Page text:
Transparent enclosure for free-standing outside objects

Conventional plank enclosure
© Fraunhofer IBP
Conventional plank enclosure.
Film-covered frame
© Fraunhofer IBP
Film-covered frame.
Support frame with suspended film cover
© Fraunhofer IBP
Support frame with suspended film cover.

A good way of protecting artworks from damage due to natural weathering is to enclose them either temporarily (in the winter) or permanently. Comparative outdoor investigations have shown that, in contrast to conventional wooden enclosures, transparent membrane enclosures keep the artworks visible, while the micro-climates inside the enclosure offer better protection against damage.

Experimental enclosures and measurements

The protective capabilities of five different enclosures were investigated using special natural stone sculptures. Four of the sculptures were enclosed in thin ETFE sheeting (ethylene tetrafluoroethylene) and one was enclosed in a traditional wooden shed.

Temperature and moisture sensors continuously recorded the micro-climate inside the various enclosures. The climate data in Figure 2, shown in the form of average weekly values - were used as basic parameters for hygrothermal simulations. The objective of this simulation study was to determine the impact of the micro-climate on the water content of the natural stone sculptures.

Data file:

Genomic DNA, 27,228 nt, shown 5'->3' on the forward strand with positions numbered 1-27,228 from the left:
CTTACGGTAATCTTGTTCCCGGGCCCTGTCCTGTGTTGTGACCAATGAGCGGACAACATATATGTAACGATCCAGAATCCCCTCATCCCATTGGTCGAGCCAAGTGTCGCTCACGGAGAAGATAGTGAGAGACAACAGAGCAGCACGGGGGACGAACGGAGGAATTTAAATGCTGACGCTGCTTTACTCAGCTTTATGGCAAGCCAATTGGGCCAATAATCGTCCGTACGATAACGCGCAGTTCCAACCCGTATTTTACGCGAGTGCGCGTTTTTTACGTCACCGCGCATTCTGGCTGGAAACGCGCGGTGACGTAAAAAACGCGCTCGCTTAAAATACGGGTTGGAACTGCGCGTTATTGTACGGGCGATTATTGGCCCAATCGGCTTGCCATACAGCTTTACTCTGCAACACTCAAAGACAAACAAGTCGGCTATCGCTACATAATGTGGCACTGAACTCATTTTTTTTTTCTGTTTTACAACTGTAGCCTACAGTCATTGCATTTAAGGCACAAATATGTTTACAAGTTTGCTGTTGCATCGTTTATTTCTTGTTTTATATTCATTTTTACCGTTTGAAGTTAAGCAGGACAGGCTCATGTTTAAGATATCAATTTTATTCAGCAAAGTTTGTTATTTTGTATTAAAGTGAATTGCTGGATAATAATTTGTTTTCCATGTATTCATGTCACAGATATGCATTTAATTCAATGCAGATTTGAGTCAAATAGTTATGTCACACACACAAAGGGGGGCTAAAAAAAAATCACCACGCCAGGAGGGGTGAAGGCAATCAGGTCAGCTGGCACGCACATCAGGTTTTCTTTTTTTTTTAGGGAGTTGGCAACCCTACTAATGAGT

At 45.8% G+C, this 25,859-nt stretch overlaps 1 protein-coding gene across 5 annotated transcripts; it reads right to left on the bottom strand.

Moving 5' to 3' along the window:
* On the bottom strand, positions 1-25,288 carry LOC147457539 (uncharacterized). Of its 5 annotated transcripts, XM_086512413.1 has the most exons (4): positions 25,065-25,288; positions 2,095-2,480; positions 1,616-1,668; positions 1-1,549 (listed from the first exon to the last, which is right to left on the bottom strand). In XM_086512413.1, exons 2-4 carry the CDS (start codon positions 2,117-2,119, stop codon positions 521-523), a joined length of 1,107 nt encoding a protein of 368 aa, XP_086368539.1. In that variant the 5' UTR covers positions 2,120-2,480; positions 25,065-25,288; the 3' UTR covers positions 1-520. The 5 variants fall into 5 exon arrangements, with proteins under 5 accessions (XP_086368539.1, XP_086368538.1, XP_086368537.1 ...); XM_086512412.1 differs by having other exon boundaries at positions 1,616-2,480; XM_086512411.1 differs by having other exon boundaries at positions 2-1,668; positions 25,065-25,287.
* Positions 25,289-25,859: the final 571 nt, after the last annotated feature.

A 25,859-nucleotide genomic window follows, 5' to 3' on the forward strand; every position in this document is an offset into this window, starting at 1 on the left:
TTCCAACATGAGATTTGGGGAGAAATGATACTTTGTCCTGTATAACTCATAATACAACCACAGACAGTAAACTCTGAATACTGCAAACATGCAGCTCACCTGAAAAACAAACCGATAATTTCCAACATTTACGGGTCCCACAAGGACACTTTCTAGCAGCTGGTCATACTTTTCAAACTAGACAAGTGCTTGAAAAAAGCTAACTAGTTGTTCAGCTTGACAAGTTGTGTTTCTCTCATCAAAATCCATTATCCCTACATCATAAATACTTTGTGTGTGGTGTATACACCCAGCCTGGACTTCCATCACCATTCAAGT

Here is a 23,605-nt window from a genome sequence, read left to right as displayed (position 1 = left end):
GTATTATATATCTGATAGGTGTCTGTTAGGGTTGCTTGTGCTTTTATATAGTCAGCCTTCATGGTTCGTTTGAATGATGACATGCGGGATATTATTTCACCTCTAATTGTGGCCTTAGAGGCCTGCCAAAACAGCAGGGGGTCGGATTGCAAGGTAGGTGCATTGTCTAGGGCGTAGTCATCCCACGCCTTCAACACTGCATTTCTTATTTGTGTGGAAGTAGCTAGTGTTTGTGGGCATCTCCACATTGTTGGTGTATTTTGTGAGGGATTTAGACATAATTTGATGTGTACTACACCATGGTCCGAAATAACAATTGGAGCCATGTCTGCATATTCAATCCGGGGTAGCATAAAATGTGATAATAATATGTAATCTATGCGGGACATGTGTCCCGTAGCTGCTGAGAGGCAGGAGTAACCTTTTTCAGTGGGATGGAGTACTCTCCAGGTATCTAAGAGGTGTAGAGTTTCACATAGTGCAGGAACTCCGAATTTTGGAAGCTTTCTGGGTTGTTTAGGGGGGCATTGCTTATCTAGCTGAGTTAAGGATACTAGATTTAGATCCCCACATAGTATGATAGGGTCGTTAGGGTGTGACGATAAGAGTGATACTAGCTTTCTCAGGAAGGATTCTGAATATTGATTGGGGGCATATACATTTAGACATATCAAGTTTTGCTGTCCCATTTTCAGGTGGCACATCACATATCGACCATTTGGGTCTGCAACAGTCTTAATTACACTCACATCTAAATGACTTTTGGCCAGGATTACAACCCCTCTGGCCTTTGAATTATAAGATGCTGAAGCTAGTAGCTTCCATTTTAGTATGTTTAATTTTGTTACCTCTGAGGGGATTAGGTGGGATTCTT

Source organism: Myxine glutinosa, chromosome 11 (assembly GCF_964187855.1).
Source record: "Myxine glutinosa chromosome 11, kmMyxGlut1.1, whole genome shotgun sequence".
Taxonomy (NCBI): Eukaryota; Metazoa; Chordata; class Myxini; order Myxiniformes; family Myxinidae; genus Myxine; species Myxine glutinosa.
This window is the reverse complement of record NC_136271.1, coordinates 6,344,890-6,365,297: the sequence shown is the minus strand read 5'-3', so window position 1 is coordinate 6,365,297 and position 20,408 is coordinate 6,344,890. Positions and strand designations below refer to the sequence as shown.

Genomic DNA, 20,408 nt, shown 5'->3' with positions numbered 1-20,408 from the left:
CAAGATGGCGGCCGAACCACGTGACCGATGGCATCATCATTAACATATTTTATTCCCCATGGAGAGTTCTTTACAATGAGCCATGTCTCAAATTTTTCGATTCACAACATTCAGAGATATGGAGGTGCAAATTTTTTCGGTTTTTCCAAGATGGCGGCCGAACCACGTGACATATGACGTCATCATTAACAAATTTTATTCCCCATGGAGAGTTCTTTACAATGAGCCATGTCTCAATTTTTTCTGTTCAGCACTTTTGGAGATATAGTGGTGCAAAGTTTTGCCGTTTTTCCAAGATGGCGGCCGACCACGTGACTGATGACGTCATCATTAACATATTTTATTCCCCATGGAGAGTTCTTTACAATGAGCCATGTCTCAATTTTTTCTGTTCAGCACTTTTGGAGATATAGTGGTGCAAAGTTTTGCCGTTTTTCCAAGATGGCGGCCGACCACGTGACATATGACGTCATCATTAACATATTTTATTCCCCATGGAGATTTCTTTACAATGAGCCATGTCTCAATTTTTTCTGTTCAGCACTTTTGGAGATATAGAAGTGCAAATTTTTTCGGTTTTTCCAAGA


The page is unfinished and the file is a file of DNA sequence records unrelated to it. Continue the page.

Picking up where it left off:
Results and conclusions

The measured micro-climate data show significantly better drying conditions in the transparent enclosure systems than in the opaque wooden enclosure. Compared to the membrane enclosure, the wooden enclosure reduces fluctuations in temperature, i.e. it decreases the spread of surface temperatures on the test objects, as well as the freeze-thaw cycle. However, the reduction in the freeze-thaw cycle compared to the microclimate in the membrane enclosures is relatively small. Nevertheless, the higher temperatures and the lower relative humidity inside the membrane enclosures help dry out the objects. The measured results for the transparent enclosures with a mechanical ventilation system show even better conditions than the variation featuring open convection.

The cleaned sculpture made of Sander sandstone in the wooden shed was the only test object to show an indication of organic growth. This was not evident on any object in the membrane enclosures at any time during the entire measurement period. The concept of the self-contained enclosure system has turned out to be promising. However, a case-by-case investigation of the individual types of stone is called for because marble, for example, can react extremely sensitively to fluctuations in temperature. More research on this aspect is required. The use of solar energy to increase the air temperature inside the enclosures, as well as to power the mechanical ventilation system, proved on the whole to be advantageous.